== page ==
It's nice when a newspaper answers its own questions so fast, even leading with a quote it repeats right away. Like when the New York Times ran a gleeful expose' on psychics, fortunetellers and others around the city. But the Times leaves other big questions unanswered.
The article is meant to show that the diviners are increasingly giving up and fessing up that it's all a scam. But the article doesn't prove the point -- either that it's all "baloney" or that growing numbers of psychics are coming clean.
Here is how the 1,100 words start:
Is it real? Or a bunch of baloney? It’s a question New Yorkers and visitors to the city may ask themselves when they pass any of the seemingly countless storefront fortunetellers.
Celia Mitchell, 38, was pointedly asked that exact question last year: “What is the psychic business? Is it real, or a bunch of baloney?”
She answered, “It’s a scam, sir.”
“The whole thing is a scam?”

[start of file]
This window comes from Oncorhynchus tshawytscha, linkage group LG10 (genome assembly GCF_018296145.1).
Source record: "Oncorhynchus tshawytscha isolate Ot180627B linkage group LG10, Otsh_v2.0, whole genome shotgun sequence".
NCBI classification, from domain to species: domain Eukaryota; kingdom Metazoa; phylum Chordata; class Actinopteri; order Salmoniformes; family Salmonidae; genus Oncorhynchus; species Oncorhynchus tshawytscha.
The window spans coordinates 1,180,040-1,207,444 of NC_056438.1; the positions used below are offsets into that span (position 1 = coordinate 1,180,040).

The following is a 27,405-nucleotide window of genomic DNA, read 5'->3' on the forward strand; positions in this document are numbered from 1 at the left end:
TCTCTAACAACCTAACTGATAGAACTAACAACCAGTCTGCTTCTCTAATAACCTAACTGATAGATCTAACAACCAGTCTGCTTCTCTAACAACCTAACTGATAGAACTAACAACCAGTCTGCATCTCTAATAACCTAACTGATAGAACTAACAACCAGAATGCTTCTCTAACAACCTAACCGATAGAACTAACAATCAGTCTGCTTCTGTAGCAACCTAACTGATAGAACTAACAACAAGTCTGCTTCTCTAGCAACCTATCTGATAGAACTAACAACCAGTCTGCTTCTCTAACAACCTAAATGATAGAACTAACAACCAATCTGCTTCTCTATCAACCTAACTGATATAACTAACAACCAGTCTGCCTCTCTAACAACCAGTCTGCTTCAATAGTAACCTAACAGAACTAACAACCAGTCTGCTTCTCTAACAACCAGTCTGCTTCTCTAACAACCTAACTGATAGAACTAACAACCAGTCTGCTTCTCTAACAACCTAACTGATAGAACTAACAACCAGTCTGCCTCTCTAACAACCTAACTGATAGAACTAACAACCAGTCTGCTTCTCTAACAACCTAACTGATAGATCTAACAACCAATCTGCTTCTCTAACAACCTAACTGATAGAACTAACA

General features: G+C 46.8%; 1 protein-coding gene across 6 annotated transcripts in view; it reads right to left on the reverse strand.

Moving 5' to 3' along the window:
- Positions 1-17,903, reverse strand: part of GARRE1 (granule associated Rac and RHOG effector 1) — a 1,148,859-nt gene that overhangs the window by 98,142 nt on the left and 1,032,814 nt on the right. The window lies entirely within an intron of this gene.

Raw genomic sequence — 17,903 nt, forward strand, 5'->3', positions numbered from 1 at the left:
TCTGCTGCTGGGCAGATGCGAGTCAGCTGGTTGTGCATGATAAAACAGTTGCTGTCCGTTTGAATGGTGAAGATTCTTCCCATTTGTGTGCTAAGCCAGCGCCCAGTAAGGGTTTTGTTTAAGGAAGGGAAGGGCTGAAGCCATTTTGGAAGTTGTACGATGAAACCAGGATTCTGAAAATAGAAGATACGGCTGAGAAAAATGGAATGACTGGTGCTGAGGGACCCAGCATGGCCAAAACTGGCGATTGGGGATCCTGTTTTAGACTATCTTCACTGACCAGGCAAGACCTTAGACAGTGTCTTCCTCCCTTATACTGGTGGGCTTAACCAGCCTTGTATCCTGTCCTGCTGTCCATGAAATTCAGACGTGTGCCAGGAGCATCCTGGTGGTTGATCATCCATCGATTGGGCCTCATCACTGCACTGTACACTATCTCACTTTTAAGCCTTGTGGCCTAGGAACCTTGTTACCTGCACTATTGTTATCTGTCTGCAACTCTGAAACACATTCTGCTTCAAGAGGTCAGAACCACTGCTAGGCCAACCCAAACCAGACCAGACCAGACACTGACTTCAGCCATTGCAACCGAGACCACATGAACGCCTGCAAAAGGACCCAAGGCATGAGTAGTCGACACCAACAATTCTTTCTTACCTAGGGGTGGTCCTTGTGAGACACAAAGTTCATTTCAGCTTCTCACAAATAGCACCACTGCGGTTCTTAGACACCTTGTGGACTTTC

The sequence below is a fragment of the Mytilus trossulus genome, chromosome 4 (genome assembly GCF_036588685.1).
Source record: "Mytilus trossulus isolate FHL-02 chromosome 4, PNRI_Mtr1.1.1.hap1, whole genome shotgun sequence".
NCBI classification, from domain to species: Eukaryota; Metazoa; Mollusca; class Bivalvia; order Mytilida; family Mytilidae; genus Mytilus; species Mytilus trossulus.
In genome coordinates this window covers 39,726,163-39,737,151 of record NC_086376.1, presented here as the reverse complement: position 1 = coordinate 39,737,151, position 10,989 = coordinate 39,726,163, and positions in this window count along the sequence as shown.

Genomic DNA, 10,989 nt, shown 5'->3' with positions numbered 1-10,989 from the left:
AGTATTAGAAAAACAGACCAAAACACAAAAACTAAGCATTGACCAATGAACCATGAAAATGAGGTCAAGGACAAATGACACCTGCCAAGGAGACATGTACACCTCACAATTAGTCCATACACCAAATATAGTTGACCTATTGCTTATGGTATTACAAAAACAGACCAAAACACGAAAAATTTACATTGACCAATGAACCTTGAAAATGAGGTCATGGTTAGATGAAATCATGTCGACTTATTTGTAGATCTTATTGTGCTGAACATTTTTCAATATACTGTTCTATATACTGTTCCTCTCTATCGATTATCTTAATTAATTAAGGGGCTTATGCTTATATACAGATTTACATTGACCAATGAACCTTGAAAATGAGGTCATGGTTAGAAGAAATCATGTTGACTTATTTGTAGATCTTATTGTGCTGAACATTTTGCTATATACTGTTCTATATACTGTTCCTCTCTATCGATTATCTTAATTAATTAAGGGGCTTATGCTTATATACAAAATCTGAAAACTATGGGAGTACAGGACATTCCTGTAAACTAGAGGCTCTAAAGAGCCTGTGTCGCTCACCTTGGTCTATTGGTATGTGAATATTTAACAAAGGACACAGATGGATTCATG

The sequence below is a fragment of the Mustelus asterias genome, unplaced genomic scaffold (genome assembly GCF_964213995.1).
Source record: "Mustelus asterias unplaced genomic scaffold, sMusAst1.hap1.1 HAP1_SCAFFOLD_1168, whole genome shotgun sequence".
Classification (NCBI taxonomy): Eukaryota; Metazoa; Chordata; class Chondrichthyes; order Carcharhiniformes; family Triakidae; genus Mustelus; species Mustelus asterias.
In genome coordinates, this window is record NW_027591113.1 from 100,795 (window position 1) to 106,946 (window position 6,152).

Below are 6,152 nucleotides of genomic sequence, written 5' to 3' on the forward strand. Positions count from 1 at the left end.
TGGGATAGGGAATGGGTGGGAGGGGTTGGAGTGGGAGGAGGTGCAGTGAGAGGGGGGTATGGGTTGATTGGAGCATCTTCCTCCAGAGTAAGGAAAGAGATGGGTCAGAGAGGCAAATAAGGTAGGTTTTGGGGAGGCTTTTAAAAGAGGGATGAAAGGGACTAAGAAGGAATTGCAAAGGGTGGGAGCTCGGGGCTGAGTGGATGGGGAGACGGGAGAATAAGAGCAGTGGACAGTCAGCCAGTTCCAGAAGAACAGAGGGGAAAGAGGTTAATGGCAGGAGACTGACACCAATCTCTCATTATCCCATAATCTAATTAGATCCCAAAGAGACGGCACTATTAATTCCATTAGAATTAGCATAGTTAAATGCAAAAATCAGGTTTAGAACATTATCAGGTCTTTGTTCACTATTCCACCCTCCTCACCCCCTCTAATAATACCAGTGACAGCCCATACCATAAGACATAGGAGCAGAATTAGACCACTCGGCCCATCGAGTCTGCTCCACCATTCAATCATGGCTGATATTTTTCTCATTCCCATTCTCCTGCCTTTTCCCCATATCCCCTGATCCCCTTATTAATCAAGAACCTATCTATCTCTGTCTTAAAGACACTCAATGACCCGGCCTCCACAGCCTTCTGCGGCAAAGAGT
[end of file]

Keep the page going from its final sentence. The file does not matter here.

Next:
Mitchell thereby "joined a very specific group: convicted psychics who, seeking an early release from prison, sit for interviews before the parole board," the Times says. Specific and limited, although the newspaper says "that number may soon grow."
In the article, Mitchell is one of four psychics who admit fakery to parole boards. She took $159,205 to banish a "dark spirit." Another psychic admitted telling customers what they wanted to hear. A third got people to pay her to buy "charms and rituals," according to a previous Times story. Still another is charged with promising to reunite two lovers, even though the woman was dead.